(Headline USA) Top Trump administration officials visited Texas five days before Election Day to announce they have nearly completed 400 miles of U.S.-Mexico border wall, showing progress on perhaps the president’s best-known campaign promise four years ago.
The government built hundreds of miles of fencing as high as 30 feet in a short amount of time — most of it this year.
The Department of Homeland Security waived environmental and other reviews to expedite construction. And despite President Donald Trump’s repeated promises that Mexico would pay for the wall, the construction has been funded by U.S. taxpayers for at least $15 billion, two-thirds coming from military funding.
In Texas’s Rio Grande Valley, where Acting Homeland Security Secretary Chad Wolf and other officials spoke Thursday, authorities have added 7 miles to sections of stop-and-start fencing. That’s despite the region long being the busiest corridor for unauthorized crossings.
Stephen Miller, a top Trump adviser, told reporters Wednesday that “we have a president campaigning on having successfully built a border wall.”
“For us, regardless of who’s sitting in the White House, I think giving the agents the tools and the resources are going to be awfully important,” said Border Patrol Deputy Chief Raul Ortiz. “This infrastructure is important to us doing everything we can to control that border.”
Border Patrol officials say the new fencing, much of which has replaced much smaller vehicle barriers, provides more deterrence against human smugglers and people trying to elude capture. The construction also includes roads, lighting and cameras that help agents detect illegal activity.
Wolf claimed the new sections allowed agents to push border traffic into areas they could better control.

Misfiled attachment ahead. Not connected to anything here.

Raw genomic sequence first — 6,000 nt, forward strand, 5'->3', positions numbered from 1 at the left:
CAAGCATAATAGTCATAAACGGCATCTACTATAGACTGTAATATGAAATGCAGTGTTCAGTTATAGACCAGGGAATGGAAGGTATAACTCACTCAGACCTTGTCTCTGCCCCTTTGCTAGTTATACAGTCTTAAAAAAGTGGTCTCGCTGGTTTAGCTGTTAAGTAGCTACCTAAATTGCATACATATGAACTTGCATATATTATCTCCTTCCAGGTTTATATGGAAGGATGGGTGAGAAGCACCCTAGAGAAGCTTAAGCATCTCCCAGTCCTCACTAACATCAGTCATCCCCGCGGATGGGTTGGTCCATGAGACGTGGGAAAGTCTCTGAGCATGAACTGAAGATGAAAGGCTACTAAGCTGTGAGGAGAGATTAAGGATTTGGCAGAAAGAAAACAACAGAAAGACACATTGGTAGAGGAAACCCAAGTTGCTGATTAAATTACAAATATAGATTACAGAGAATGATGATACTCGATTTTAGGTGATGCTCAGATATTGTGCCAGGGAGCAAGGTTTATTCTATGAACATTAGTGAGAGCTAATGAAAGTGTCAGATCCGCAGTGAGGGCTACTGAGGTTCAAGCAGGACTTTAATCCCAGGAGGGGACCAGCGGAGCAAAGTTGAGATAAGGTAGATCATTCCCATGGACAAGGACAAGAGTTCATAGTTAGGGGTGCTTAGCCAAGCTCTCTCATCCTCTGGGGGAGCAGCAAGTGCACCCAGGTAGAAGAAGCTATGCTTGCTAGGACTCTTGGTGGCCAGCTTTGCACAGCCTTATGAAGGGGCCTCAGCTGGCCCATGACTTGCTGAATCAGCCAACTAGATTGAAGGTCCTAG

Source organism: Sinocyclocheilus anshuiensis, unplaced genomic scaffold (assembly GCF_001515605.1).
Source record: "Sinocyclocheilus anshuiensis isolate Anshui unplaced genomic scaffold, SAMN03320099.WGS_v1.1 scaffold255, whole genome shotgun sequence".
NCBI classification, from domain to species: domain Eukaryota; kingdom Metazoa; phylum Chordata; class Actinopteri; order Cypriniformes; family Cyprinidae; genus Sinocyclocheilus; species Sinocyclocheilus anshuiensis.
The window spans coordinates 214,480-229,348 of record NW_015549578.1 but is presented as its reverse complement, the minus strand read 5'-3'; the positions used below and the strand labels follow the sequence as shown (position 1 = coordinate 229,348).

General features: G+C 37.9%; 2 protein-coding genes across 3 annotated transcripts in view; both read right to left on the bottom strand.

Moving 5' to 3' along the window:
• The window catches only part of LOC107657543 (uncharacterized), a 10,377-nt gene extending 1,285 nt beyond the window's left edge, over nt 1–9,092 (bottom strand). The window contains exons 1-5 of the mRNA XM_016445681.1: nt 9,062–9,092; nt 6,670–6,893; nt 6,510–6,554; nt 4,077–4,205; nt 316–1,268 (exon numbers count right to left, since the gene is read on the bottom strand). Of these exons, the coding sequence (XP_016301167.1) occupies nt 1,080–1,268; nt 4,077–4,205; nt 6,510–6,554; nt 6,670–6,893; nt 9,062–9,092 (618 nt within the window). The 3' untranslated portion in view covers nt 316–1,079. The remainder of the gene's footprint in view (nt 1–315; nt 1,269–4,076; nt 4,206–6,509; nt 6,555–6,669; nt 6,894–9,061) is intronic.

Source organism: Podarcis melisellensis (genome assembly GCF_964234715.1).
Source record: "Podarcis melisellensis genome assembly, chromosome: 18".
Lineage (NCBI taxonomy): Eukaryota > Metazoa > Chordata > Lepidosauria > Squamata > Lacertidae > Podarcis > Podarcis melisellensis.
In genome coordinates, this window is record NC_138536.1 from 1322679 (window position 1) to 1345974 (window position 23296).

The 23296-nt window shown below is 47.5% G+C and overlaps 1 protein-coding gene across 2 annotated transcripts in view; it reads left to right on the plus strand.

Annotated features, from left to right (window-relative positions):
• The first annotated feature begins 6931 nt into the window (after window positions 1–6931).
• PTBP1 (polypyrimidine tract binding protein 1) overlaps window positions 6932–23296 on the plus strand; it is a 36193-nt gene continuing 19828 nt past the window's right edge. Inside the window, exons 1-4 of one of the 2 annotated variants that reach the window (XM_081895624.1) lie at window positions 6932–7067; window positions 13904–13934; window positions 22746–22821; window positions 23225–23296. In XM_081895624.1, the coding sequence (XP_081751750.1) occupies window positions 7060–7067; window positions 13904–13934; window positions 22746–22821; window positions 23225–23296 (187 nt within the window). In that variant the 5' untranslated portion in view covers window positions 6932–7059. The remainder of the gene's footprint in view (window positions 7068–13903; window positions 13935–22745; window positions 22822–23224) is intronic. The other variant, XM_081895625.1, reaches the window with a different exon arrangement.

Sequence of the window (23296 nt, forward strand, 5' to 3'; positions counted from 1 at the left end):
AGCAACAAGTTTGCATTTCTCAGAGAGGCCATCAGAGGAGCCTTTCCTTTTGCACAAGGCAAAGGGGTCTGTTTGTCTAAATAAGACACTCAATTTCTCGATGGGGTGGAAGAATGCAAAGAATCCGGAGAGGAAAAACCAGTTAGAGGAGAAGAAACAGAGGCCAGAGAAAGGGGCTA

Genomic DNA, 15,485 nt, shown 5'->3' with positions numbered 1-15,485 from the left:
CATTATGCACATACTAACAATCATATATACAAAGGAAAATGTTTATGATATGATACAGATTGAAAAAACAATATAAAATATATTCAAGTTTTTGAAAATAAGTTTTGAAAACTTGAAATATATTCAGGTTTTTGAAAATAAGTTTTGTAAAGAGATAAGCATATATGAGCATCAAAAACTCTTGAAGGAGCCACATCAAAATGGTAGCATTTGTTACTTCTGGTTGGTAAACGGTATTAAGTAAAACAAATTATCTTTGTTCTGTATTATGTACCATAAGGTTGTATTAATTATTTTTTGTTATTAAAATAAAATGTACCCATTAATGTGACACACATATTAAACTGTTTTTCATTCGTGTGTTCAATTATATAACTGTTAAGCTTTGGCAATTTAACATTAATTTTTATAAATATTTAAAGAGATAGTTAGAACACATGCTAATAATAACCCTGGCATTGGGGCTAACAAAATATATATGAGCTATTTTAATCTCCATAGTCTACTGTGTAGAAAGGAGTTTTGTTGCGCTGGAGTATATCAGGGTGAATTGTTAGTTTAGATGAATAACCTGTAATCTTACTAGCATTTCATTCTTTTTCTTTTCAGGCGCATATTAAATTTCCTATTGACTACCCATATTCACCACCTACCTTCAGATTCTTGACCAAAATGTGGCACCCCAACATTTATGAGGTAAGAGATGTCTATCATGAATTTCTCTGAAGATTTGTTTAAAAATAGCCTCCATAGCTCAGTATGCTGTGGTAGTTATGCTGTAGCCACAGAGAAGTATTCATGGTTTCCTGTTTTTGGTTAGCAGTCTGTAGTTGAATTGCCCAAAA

The Trump administration has enacted other measures to stop border-crossers, including new restrictions on asylum eligibility and a public-health declaration citing the coronavirus pandemic that allows agents to quickly expel most migrants.
As of last week, 381 miles of wall have been completed during the Trump administration. More than 270 miles were built using part of the $10 billion that Trump took from military funding under a national emergency he declared last year after Congress refused to meet his request for wall funding.
Congress has funded about $5 billion for border barriers under Trump, including more than $3 billion in the last two fiscal years for construction in the Rio Grande Valley and around Laredo, Texas. Of the more than 150 miles funded by Congress in the last two years, just 5 miles have been built.
The government faces significant obstacles in Texas, where the border is formed by the Rio Grande and the river floodplain is governed by international treaties. Much of the land is privately owned. While government attorneys have filed dozens of condemnation lawsuits this year, many landowners have refused to allow agents onto their land or surrender property without a court order.
“We’re still fighting it,” said Lilly Cavazos Rodriguez, whose family owns land in South Texas that the government has gone to court to seize.
“We’re not willing to give up our land, so we’re going to fight as long as we can,” she said.
Adapted from reporting by Associated Press.